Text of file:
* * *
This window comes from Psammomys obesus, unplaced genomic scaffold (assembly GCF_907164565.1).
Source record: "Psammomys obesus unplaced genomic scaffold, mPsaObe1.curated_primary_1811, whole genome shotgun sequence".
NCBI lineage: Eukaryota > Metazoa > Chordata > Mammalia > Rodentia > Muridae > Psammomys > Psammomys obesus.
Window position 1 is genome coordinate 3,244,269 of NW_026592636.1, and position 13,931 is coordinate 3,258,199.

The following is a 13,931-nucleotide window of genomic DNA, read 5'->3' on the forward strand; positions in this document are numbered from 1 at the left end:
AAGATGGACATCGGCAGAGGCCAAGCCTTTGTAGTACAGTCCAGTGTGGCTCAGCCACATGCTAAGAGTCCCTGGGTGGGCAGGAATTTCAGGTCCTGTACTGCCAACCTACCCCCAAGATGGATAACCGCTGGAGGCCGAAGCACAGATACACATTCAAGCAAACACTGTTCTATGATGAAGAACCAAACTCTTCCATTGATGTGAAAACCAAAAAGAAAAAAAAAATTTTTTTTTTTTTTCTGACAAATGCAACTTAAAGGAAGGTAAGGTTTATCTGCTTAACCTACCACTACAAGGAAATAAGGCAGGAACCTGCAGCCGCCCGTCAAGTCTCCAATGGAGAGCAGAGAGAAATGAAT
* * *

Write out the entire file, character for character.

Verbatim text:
This window comes from Psammomys obesus, unplaced genomic scaffold (assembly GCF_907164565.1).
Source record: "Psammomys obesus unplaced genomic scaffold, mPsaObe1.curated_primary_1811, whole genome shotgun sequence".
NCBI lineage: Eukaryota > Metazoa > Chordata > Mammalia > Rodentia > Muridae > Psammomys > Psammomys obesus.
Window position 1 is genome coordinate 3,244,269 of NW_026592636.1, and position 13,931 is coordinate 3,258,199.

The following is a 13,931-nucleotide window of genomic DNA, read 5'->3' on the forward strand; positions in this document are numbered from 1 at the left end:
AAGATGGACATCGGCAGAGGCCAAGCCTTTGTAGTACAGTCCAGTGTGGCTCAGCCACATGCTAAGAGTCCCTGGGTGGGCAGGAATTTCAGGTCCTGTACTGCCAACCTACCCCCAAGATGGATAACCGCTGGAGGCCGAAGCACAGATACACATTCAAGCAAACACTGTTCTATGATGAAGAACCAAACTCTTCCATTGATGTGAAAACCAAAAAGAAAAAAAAAATTTTTTTTTTTTTTCTGACAAATGCAACTTAAAGGAAGGTAAGGTTTATCTGCTTAACCTACCACTACAAGGAAATAAGGCAGGAACCTGCAGCCGCCCGTCAAGTCTCCAATGGAGAGCAGAGAGAAATGAAT